Perhaps the first question this introduction should answer is why feminists should read Habermas at all. Habermasian theory stands squarely in a tradition of Enlightenment-inspired political theory and deontological ethics which many feminists have thoroughly rejected, and the authors anthologized here are to some extent rowing against the feminist mainstream. What these essays have in common is a shared conviction that while Habermas’s discussion of gender is limited, his discourse theory is one of the most persuasive current reflections on politics and moral and social norms, and thus of great interest to feminists theorists despite its failure to specifically theorize gender. Because feminist scholarship problematizes gender relationships that are politically constructed and reinforced, regardless of often significant differences, it is essentially politically driven. Thus much feminist theory is devoted to clarifying the structure of the social and political world and the way in which gender functions to produce and reproduce male domination and female subordination. Habermas’s work can be of varied use to feminists engaged in this clarification as it offers a framework for analyzing the structure of modern life, its potential for both emancipatory forms of life and forms of life issuing in political repression, market manipulation, and domination. Habermas’s discourse theory is not merely useful for political diagnoses, in radically reconceptualizing the subject and underscoring the intersubjective formation of self-identity, he offers a normative ideal of self/other relationships and the discursive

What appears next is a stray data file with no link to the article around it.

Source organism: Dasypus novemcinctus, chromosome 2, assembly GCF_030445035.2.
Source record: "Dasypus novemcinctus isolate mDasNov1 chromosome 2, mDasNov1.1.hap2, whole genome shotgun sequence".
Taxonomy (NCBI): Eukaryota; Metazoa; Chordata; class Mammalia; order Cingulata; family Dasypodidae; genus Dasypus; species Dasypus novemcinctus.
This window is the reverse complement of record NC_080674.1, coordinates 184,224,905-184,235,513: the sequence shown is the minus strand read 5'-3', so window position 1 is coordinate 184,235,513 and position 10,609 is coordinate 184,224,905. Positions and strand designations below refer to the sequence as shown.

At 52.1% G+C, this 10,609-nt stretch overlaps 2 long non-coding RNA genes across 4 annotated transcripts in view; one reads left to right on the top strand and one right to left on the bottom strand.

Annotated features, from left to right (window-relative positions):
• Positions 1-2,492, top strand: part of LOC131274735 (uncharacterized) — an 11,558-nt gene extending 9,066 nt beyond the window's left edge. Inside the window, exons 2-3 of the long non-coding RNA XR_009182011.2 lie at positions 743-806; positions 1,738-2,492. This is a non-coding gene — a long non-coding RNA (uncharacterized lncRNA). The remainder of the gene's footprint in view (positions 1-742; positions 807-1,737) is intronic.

contexts in which they are negotiated, usefully traversing the road between public and private, personal, and political. He provides a model of subjectivity and an account of the pragmatic presuppositions of discursive validity, against which actual political and personal relations and discourses can be measured.
Although the scope of Habermas’s philosophical project defies easy summary, I will offer a sketch of the central elements of his theory, followed by a brief description of the articles collected in this volume.